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Ki-100-II - The last of the Ki-61 family
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In the Second World War, air-cooled radial engines were the most widely used in Japanese aviation. They were what engine builders designed and what aircraft designers built airplanes for. But even this rule has an exception: the Kawasaki company designed fighters for their very own inline liquid-cooled engines.​


At the end of 1939, Kawasaki purchased a license to produce one of the best aircraft engines of the age, the Daimler-Benz 601, which was used on the Bf 109E and MC.202 Folgore, providing them with excellent flight characteristics. A group of designers led by Takeo Doi designed the Ki-61 for the new engine, which outwardly resembled the Bf 109 and MC.202, but was nonetheless an original project in its own right. With the same engine power, the Ki-61 was faster than the much-lauded Emil, and all kinds of armament could be installed on its wing: from 7 mm machine guns to 30 mm cannons.



All the same, the Ki-61’s fate ended in tragedy. By 1942, its engine had already become outdated, and in terms of reliability, the Japanese version was inferior to the German. The situation worsened with difficult weather conditions and the qualification of service personnel in the army air force, and in 1945, the engine construction factory was almost completely destroyed as a result of a bombing attack, putting a stop to Ki-61 manufacturing. All this led to the creation of the Ki-100 fighter based on the Ki-61, with its engine replaced by a radial air-cooled engine. However, as a result of this, the Ki-100’s maximum speed was reduced in comparison to that of the Ki-61-II. On the other hand, its maneuverability, rate of climb, reliability and survivability all increased.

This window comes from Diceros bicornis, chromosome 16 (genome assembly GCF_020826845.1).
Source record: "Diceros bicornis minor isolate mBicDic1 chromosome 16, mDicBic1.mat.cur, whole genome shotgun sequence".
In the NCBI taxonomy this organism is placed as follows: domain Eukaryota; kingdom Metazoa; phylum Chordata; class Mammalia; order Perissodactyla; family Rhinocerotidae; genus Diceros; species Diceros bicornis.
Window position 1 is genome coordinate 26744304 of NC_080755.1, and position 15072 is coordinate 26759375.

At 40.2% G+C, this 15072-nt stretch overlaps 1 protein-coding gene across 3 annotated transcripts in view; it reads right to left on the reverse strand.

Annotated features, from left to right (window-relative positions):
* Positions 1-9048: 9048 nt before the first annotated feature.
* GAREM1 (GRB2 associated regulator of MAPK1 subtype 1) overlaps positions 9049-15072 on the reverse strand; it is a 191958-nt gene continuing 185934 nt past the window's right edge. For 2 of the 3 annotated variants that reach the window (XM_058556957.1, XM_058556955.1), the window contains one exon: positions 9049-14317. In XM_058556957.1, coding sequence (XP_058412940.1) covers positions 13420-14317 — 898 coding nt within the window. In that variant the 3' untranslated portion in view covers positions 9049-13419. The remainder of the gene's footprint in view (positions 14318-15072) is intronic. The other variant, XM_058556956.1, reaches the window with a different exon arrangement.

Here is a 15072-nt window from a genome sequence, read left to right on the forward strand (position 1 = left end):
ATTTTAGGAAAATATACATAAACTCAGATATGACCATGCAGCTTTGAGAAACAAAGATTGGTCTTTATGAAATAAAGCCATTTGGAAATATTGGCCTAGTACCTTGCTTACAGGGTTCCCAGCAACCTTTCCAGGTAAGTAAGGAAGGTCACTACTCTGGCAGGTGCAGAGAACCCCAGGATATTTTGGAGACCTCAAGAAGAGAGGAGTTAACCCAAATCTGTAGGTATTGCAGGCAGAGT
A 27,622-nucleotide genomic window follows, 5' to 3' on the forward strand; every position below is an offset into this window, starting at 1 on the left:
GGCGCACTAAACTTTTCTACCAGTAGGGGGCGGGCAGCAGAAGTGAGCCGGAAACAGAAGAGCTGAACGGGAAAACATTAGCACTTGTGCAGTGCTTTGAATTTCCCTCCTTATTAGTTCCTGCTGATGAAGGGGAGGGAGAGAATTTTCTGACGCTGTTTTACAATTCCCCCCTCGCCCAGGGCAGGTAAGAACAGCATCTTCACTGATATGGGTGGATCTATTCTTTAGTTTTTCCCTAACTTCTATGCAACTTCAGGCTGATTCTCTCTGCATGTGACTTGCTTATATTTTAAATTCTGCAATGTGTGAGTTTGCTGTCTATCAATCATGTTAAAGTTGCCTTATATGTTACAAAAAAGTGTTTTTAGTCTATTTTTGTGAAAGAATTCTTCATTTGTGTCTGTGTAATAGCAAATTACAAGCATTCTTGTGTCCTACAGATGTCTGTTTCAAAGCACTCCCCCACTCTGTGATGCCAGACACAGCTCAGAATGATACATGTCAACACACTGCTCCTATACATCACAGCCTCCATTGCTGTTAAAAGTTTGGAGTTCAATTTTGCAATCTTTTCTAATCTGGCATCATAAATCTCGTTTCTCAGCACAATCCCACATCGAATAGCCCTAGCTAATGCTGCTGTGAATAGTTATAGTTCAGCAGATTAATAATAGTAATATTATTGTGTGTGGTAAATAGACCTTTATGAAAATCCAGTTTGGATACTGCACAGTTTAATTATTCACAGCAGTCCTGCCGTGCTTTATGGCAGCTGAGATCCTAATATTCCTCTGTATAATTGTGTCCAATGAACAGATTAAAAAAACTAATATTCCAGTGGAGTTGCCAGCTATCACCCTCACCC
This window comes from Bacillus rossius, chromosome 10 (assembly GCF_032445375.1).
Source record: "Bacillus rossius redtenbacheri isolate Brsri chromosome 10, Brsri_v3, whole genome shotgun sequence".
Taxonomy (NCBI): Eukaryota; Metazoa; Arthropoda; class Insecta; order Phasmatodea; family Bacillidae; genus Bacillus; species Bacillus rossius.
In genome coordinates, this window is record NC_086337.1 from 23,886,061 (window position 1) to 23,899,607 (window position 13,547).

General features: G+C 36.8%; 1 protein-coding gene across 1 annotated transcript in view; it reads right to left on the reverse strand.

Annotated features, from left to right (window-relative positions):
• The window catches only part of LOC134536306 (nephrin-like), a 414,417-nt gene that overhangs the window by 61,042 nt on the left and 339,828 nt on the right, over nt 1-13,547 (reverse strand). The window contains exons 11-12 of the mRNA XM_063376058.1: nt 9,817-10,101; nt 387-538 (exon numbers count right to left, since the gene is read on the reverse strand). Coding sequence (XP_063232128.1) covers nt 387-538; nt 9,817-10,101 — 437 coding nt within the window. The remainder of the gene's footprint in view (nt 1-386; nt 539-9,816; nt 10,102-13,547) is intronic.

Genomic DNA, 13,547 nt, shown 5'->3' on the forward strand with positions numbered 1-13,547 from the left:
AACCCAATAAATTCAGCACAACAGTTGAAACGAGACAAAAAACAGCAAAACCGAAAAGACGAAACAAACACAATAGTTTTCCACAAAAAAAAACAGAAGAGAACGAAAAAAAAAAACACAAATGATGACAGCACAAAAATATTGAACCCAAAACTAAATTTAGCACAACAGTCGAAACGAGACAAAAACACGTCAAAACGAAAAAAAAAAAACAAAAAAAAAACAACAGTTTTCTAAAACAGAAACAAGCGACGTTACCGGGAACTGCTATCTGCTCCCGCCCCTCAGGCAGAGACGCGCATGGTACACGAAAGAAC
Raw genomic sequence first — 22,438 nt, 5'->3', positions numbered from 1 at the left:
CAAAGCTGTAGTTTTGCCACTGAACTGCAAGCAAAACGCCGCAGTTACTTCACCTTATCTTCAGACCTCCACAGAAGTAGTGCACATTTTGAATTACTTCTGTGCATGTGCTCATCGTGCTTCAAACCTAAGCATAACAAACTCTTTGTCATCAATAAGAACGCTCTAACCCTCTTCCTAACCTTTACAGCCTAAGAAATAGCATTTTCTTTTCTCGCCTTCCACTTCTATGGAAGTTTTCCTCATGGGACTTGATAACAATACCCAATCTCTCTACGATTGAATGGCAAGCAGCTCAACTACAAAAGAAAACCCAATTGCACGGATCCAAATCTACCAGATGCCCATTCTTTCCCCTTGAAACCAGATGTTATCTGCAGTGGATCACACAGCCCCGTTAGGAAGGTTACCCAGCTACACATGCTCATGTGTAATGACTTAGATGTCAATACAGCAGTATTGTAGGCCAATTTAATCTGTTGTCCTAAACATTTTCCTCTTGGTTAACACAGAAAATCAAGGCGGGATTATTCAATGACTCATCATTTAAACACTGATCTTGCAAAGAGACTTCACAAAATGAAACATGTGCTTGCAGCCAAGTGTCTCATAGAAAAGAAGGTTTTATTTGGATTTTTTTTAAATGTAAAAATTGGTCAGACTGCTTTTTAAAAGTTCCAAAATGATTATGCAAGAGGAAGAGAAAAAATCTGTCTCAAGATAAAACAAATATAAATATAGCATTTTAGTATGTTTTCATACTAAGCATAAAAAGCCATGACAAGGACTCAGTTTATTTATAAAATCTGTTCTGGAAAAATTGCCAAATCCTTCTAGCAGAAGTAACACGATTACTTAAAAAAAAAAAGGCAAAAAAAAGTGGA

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Based on the series-produced Ki-100-Ib, by August 1945 three Ki-100-IIs were built with turbochargers and a methanol injection system for WEP. These were the most modern aircraft of their type, capable of intercepting enemy bombers at a great altitude. Because of the end of the war, these planes did not go into large-scale series production.



In War Thunder, the Ki-100 fighter is worthy of any player. Statistically, in its battle rating the Ki-100 is the most successful fighter in terms of battle losses to enemies downed. There is a number of reasons for that. The Ki-100 is well armed and easy to accurately fire from: it has two cannons mounted in the fuselage with more than enough ammo. Its radial engine not only has increased survivability thanks to its air-cooling system, but also more effectively covers the pilot from the front thanks to its increased size in comparison with inline engines.




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